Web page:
Peeking In London’s Knickers
I’ve always called London sexy. Yesterday, thanks to Open House I got to take a peek in her knickers.
It was the first time I’ve made it along to this annual event. I was forewarned that my day would spend a lot of walking and a lot of queuing. Undeterred I shrugged this off. I have legs so the walking is easy peasy, and I am British so queuing politely was bred into me before I was a fully formed embryo. Yesterday I headed to East London where my Dad was born and raised.
In Dalston I mildly offended an architect by not spending over an hour in his house, but he made me take my shoes off and I had a hole in my tights. Also, I like my homes cluttered and lived in. This particular home felt a bit to clinical for my personal tastes. I then spent a blissful hour in Dalston Eastern Curve Garden and found myself plotting how I could stay there forever, unnoticed and left to my own devices but with the occasional visitor. The team behind creating a garden on an abandoned railway are growing a Pizza garden and have built a clay oven to bake the ingredients in once harvested. As I walked to the end of the garden I saw that it backed on to a Matalan. It made me hope that for every awful shop popping up there will always be people on this planet connected with nature, creating little gardens for people to enjoy in peace.
From Dalston I walked down to Shoreditch and finally got close to a sight that’s fascinated me since moving to London. The painted tube carriages that look like they’re precariously balanced on top of a wall make up the Village Underground, an artists community. Sitting in an old Jubilee Line carriage looking across the city felt like I’d been let in on a secret location to cherish.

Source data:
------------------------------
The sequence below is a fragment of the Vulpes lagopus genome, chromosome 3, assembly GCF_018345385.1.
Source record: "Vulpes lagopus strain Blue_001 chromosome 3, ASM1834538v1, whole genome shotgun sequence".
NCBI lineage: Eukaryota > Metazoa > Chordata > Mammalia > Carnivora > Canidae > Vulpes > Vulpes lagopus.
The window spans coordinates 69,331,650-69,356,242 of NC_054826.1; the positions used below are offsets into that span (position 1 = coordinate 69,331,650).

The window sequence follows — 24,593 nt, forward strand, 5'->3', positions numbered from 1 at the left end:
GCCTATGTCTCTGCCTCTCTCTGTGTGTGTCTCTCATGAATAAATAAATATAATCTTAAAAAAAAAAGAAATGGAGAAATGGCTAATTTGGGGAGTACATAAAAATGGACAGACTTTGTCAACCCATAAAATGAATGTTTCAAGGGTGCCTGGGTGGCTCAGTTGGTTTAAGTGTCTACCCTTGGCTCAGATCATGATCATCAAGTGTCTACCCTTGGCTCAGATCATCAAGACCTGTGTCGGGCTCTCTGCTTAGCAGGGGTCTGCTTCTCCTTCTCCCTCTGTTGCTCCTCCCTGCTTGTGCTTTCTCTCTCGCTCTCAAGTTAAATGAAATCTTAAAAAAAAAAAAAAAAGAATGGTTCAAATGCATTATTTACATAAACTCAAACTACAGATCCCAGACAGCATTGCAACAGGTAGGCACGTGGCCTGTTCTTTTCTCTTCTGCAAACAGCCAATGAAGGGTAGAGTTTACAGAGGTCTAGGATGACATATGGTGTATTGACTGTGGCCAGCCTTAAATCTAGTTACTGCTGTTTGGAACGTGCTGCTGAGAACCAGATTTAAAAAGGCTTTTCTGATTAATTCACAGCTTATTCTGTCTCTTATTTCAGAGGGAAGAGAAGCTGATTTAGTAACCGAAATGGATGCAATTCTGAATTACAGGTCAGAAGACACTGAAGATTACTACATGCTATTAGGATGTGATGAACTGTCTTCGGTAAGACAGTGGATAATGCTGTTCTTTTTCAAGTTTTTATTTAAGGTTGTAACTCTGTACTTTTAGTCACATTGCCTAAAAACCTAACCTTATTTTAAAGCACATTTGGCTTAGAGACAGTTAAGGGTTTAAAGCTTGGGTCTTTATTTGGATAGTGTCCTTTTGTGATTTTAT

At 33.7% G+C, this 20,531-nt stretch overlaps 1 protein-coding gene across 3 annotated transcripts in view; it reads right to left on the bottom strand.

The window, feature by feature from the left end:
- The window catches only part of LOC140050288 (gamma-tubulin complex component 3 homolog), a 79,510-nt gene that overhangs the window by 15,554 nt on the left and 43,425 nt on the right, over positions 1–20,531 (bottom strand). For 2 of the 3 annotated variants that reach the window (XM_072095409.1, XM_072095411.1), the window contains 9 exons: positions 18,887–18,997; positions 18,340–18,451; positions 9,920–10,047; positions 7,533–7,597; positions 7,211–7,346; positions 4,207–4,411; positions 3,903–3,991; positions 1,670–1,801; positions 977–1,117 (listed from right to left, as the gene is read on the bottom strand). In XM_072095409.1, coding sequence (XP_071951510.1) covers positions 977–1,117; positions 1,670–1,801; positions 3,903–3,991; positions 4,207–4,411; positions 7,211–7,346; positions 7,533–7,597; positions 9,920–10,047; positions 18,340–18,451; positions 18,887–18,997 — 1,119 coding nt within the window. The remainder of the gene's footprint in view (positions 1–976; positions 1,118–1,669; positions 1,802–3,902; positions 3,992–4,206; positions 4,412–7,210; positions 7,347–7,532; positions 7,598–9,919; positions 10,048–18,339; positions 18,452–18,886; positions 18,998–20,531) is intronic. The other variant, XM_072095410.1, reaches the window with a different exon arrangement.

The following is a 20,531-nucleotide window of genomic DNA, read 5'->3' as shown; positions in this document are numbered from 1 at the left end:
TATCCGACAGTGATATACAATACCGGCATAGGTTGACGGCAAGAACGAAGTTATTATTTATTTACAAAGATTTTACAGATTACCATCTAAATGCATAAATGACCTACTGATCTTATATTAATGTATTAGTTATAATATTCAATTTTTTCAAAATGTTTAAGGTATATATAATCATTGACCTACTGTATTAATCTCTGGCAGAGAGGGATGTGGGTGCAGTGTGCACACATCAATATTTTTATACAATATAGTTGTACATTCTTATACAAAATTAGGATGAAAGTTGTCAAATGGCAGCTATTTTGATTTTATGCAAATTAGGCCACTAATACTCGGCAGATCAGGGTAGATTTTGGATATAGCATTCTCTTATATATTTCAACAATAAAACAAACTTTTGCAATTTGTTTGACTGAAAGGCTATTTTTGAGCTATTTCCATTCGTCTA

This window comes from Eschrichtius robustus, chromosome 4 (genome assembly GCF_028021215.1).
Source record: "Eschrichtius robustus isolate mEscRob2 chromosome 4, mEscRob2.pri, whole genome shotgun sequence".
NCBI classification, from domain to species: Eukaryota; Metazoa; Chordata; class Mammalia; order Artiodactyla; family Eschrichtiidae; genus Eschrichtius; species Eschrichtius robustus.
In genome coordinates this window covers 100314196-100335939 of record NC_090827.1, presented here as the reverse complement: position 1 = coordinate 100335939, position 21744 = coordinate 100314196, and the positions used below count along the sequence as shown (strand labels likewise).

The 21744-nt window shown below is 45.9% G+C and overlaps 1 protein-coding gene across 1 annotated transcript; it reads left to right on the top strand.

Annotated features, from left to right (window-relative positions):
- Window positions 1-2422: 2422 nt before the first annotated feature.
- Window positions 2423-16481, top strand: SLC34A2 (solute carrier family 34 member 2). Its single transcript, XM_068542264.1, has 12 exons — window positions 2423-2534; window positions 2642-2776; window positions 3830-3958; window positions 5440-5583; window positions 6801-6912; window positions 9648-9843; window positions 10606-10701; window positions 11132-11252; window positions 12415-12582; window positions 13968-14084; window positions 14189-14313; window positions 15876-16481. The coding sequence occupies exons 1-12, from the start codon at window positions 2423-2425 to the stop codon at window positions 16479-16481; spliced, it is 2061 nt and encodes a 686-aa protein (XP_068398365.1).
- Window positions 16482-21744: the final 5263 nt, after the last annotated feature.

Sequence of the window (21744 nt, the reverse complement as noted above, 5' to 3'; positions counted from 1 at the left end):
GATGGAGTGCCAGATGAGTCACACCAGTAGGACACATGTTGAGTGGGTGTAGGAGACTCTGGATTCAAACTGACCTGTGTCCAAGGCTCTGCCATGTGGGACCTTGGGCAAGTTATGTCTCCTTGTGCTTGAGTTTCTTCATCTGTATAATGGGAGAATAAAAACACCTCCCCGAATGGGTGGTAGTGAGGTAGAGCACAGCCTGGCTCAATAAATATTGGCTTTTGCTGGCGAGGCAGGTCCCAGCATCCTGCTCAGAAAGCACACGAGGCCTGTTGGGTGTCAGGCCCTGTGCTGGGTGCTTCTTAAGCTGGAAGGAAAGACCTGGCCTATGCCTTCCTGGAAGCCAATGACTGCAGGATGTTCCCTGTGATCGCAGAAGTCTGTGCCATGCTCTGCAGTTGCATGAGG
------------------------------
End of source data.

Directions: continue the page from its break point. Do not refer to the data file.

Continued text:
By now my feet were protesting but I shrugged off their pleas to sit down and eat cupcakes and/or drink cider. In honour of a recent blog post I visited Christchurch Spitalfields, immediately felt guilty about taking photos in a church but did get to witness a bell ringing demonstration which was geekily fascinating. They even let me tug a bell rope (insert your own Carry-On joke here). My final Open House visit was Spitalfields charnel house where I became transfixed on an archeologist called Jane. Listening to her paint a picture of the medieval bone house gave me that same fascinated feeling I got as a child visiting the National History Museum for the first time. That feeling of learning something brand new and at the same time feeling so, so tiny.
Annoyingly my Open House plans were cut short when I had to admit the cold I’d been pretending was in my imagination was actually in my immune system after all. But I still got so much from the day and can’t recommend it enough. It’s impossible to visit all the locations I wanted to nosey in, but it gave me some great inspiration for future days out in London.
I feel I’m due a career change and think maybe there’s a calling for a bell ringing archeologist that lives in an old tube carriage and grows their own vegetables. ♥
Photo’s of my Open House experience can be found on my Flickr